Lindsey Jordan Is Rock's Newest Star

Lindsey Jordan Is Rock's Newest Star

Lindsey Jordan Is Rock's Newest Star

The indie-rock star of Snail Mail creates guitar anthems with a cool, lo-fi vibe.

The indie-rock star of Snail Mail creates guitar anthems with a cool, lo-fi vibe.

Photography: Marcus Mam

Styling: Marcell Rocha

Text: Nick Fulton

This interview appears in the pages of V113, The Music Issue, on newsstands now. Order your copy of the issue today at

Guitar music has lately found itself on the cultural outskirts as a generation of young people turn to the art of electronic production. Thankfully, Lindsey Jordan didn’t get the memo. The 18-year-old Baltimore-based artist, who performs as Snail Mail, began playing the guitar at age five, and this June will release her debut full-length album, Lush, with one of rock music’s most coveted independent labels, Matador Records. She was signed to the label last fall, fresh off her first EP, Habit, which she packed with a riff-heavy blend of ’90s grunge and emo-inspired rock and roll.

It’s a dream come true for Jordan, who grew up listening to Avril Lavigne and Liz Phair. “I’m really thankful to be involved with Matador; they have such a cool legacy,” she says, on the eve of a tour that will take her to play nine shows at SXSW, and then to Coachella, where she’ll share a stage with Beyoncé, David Byrne, and Cardi B. “I personally like touring, traveling, and writing.”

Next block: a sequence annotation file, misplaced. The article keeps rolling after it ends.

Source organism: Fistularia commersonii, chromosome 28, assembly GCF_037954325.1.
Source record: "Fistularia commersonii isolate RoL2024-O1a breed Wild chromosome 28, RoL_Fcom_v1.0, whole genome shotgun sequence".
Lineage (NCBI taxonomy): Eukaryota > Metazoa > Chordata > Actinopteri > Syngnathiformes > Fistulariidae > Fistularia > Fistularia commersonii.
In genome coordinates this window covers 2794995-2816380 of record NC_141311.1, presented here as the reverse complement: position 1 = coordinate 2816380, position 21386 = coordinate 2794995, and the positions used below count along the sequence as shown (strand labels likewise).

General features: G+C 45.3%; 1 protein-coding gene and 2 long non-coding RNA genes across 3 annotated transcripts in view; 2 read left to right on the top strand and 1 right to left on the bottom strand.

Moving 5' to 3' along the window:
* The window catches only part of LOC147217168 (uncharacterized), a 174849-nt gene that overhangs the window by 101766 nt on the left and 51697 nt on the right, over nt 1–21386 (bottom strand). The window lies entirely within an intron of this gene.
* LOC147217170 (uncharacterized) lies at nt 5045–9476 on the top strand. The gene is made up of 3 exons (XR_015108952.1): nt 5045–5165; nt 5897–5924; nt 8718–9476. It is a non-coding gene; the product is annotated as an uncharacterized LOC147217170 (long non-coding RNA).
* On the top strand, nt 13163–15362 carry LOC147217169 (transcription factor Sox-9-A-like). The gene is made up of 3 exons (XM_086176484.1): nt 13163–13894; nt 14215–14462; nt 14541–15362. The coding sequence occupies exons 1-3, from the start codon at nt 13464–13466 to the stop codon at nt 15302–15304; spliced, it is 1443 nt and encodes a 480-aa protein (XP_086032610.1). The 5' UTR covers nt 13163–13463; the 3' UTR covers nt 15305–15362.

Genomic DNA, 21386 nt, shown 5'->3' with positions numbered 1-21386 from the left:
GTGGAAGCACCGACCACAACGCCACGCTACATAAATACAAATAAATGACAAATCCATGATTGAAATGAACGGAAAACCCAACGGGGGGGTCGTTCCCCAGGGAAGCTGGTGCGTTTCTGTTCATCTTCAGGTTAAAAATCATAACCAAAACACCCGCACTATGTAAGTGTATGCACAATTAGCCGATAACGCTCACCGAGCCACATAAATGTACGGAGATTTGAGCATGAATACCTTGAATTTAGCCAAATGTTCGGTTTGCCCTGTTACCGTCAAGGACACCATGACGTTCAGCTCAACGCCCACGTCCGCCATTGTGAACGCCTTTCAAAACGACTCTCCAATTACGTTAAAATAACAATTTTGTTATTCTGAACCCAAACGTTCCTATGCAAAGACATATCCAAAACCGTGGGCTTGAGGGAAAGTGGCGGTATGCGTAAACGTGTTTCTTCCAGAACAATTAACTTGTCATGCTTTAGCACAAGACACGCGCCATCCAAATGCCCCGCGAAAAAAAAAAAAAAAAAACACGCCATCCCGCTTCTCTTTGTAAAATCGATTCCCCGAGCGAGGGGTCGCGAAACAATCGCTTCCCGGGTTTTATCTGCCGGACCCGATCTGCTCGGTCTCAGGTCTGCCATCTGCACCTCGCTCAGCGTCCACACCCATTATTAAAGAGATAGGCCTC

Jordan’s past year has been filled with all of those things. After touring back-to-back throughout the summer and fall of 2017 with fellow indie-rock artists Girlpool, Waxahatchee, and Beach Fossils, Jordan then had the challenge of writing songs for her forthcoming album. Despite the fluidity exhibited on Habit, she says writing lyrics is something she’s taken awhile to come around to. In her mid-teens, she says, “there wasn’t a lot of interest from me personally to be a songwriter. I just hoped that I could be a guitar player in someone else’s band.” But after several years of practice, she now loves the process and you can hear this confidence in her music. “At some point I started to pick it up and then I realized I kind of like songwriting,” she says. “It’s really developed now; it’s almost like a habit at this point.”

To write Lush, Jordan locked herself in her room and surrounded herself with literature and other forms of art. “I was reading crazy amounts,” she says. “I feel like it puts you into a different world.” She highlights Miriam Toews’s book All My Puny Sorrows, which she purchased during a two-month stint living in New York City, as having had a profound influence on her. “The book kind of changed my life,” she says. After several weeks of writing and completing what she calls “a really strong self-editing process,” she came away with 30 songs, 10 of which made the final cut. They find Jordan dissecting her life and looking to the future with a nervous but optimistic worldview—washing away the past, and redirecting the narrative through swooping melodies and bristling guitars.


Credits: Makeup Chris Colbeck (Art Department) for Dior Beauty, Hair David Von Cannon (The Wall Group), Photo assistant Vincenzo Dimino, Stylist assistant Kate Longarzo, Location ROOT BKN


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